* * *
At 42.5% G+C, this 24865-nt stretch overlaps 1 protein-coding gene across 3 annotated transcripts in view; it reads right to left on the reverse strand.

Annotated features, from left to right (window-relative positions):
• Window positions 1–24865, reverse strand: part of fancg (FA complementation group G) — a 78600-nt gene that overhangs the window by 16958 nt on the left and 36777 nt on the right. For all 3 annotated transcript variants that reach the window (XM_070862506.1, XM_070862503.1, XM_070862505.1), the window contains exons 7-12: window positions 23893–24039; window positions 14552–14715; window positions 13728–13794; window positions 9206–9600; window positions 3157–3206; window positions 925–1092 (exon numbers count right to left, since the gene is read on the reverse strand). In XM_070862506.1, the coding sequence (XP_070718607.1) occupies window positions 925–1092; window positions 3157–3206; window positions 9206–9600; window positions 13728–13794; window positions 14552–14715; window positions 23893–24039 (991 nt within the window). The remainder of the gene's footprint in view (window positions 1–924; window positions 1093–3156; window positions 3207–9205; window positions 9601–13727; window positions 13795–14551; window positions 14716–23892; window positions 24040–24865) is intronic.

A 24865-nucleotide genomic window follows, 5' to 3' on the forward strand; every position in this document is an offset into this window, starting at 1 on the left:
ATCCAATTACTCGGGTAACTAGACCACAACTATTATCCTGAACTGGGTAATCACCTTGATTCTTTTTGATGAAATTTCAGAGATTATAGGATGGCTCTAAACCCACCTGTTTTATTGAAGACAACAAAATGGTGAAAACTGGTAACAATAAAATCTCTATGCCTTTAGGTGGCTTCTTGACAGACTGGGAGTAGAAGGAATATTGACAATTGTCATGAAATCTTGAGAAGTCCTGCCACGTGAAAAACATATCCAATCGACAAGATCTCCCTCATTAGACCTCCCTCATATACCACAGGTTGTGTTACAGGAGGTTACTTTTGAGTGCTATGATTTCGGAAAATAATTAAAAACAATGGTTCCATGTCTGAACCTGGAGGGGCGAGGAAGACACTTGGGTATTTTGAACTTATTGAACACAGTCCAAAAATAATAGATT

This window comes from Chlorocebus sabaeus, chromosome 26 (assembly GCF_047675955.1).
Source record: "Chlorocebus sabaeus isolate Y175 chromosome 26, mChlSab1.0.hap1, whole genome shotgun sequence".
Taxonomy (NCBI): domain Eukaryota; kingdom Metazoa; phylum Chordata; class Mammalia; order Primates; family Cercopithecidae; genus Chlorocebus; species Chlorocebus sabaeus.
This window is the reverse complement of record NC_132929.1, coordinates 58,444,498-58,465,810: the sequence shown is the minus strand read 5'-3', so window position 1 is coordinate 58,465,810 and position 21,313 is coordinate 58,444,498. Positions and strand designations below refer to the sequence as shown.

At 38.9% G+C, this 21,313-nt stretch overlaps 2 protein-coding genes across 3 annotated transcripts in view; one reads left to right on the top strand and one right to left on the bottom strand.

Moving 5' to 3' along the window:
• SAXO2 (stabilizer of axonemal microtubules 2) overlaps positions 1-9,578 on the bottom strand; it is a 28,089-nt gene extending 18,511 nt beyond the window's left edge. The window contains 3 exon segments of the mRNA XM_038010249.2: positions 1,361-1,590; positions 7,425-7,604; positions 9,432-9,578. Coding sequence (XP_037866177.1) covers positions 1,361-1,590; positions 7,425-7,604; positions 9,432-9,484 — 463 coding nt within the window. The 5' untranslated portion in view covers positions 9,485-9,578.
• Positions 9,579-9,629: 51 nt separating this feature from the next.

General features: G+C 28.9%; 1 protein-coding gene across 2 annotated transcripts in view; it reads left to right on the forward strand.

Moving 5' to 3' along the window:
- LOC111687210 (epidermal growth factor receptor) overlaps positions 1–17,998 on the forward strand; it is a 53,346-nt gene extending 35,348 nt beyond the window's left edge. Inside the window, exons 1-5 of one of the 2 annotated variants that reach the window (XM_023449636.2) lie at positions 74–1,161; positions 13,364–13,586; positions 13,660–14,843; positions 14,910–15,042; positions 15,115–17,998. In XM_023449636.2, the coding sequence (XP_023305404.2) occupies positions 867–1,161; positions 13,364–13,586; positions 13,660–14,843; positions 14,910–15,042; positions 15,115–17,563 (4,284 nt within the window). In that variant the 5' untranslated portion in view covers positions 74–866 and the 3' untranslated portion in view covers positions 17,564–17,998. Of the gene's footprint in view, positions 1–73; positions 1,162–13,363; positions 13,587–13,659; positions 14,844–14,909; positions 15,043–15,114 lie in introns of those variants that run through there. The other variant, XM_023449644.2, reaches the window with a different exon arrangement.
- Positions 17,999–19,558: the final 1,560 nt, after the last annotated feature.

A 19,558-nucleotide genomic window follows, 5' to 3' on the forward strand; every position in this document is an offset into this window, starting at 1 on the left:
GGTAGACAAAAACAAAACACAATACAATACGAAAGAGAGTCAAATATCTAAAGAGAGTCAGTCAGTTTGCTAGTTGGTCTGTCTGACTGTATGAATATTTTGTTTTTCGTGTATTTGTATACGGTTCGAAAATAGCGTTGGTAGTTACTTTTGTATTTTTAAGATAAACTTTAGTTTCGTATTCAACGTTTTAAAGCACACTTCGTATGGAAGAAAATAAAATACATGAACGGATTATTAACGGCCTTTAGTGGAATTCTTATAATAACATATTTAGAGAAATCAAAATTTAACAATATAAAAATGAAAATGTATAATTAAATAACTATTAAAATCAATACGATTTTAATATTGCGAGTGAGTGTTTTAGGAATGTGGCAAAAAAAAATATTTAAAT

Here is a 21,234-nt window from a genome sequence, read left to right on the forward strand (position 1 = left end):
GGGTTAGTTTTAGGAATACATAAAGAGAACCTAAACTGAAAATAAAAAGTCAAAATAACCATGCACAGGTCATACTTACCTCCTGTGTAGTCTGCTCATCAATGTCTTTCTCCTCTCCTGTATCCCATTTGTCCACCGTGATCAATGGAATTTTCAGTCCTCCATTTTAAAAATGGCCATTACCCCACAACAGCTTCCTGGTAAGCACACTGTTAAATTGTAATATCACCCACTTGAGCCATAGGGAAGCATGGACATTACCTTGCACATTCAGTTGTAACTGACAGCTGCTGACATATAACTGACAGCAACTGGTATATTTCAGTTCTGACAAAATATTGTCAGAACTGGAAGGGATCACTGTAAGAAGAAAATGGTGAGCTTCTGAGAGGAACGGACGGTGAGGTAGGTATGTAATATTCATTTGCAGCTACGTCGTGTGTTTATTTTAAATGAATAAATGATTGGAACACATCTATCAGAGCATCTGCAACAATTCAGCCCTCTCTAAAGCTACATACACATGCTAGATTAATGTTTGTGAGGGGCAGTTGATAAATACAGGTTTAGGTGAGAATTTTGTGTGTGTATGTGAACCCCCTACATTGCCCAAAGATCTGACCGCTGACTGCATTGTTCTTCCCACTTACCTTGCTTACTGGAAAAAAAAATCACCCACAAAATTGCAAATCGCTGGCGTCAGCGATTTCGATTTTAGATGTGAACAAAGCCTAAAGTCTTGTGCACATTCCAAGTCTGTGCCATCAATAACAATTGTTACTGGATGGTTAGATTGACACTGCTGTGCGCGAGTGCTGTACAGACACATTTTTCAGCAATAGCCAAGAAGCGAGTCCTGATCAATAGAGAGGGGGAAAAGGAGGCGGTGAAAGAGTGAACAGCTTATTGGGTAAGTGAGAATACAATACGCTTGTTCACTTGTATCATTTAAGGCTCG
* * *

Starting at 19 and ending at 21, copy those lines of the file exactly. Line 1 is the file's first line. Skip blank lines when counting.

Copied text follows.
GGTAGACAAAAACAAAACACAATACAATACGAAAGAGAGTCAAATATCTAAAGAGAGTCAGTCAGTTTGCTAGTTGGTCTGTCTGACTGTATGAATATTTTGTTTTTCGTGTATTTGTATACGGTTCGAAAATAGCGTTGGTAGTTACTTTTGTATTTTTAAGATAAACTTTAGTTTCGTATTCAACGTTTTAAAGCACACTTCGTATGGAAGAAAATAAAATACATGAACGGATTATTAACGGCCTTTAGTGGAATTCTTATAATAACATATTTAGAGAAATCAAAATTTAACAATATAAAAATGAAAATGTATAATTAAATAACTATTAAAATCAATACGATTTTAATATTGCGAGTGAGTGTTTTAGGAATGTGGCAAAAAAAAATATTTAAAT

Here is a 21,234-nt window from a genome sequence, read left to right on the forward strand (position 1 = left end):
GGGTTAGTTTTAGGAATACATAAAGAGAACCTAAACTGAAAATAAAAAGTCAAAATAACCATGCACAGGTCATACTTACCTCCTGTGTAGTCTGCTCATCAATGTCTTTCTCCTCTCCTGTATCCCATTTGTCCACCGTGATCAATGGAATTTTCAGTCCTCCATTTTAAAAATGGCCATTACCCCACAACAGCTTCCTGGTAAGCACACTGTTAAATTGTAATATCACCCACTTGAGCCATAGGGAAGCATGGACATTACCTTGCACATTCAGTTGTAACTGACAGCTGCTGACATATAACTGACAGCAACTGGTATATTTCAGTTCTGACAAAATATTGTCAGAACTGGAAGGGATCACTGTAAGAAGAAAATGGTGAGCTTCTGAGAGGAACGGACGGTGAGGTAGGTATGTAATATTCATTTGCAGCTACGTCGTGTGTTTATTTTAAATGAATAAATGATTGGAACACATCTATCAGAGCATCTGCAACAATTCAGCCCTCTCTAAAGCTACATACACATGCTAGATTAATGTTTGTGAGGGGCAGTTGATAAATACAGGTTTAGGTGAGAATTTTGTGTGTGTATGTGAACCCCCTACATTGCCCAAAGATCTGACCGCTGACTGCATTGTTCTTCCCACTTACCTTGCTTACTGGAAAAAAAAATCACCCACAAAATTGCAAATCGCTGGCGTCAGCGATTTCGATTTTAGATGTGAACAAAGCCTAAAGTCTTGTGCACATTCCAAGTCTGTGCCATCAATAACAATTGTTACTGGATGGTTAGATTGACACTGCTGTGCGCGAGTGCTGTACAGACACATTTTTCAGCAATAGCCAAGAAGCGAGTCCTGATCAATAGAGAGGGGGAAAAGGAGGCGGTGAAAGAGTGAACAGCTTATTGGGTAAGTGAGAATACAATACGCTTGTTCACTTGTATCATTTAAGGCTCG